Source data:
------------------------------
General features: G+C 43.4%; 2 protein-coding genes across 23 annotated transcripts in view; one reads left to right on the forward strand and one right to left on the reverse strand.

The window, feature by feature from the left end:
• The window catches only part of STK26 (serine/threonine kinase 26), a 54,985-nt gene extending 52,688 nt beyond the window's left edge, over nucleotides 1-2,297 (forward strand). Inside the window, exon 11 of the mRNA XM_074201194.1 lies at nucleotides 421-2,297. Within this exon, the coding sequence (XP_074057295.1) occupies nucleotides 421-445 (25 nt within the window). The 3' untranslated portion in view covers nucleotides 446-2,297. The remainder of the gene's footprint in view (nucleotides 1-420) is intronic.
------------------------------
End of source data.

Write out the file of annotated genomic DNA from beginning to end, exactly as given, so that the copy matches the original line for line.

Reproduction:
General features: G+C 43.4%; 2 protein-coding genes across 23 annotated transcripts in view; one reads left to right on the forward strand and one right to left on the reverse strand.

The window, feature by feature from the left end:
• The window catches only part of STK26 (serine/threonine kinase 26), a 54,985-nt gene extending 52,688 nt beyond the window's left edge, over nucleotides 1-2,297 (forward strand). Inside the window, exon 11 of the mRNA XM_074201194.1 lies at nucleotides 421-2,297. Within this exon, the coding sequence (XP_074057295.1) occupies nucleotides 421-445 (25 nt within the window). The 3' untranslated portion in view covers nucleotides 446-2,297. The remainder of the gene's footprint in view (nucleotides 1-420) is intronic.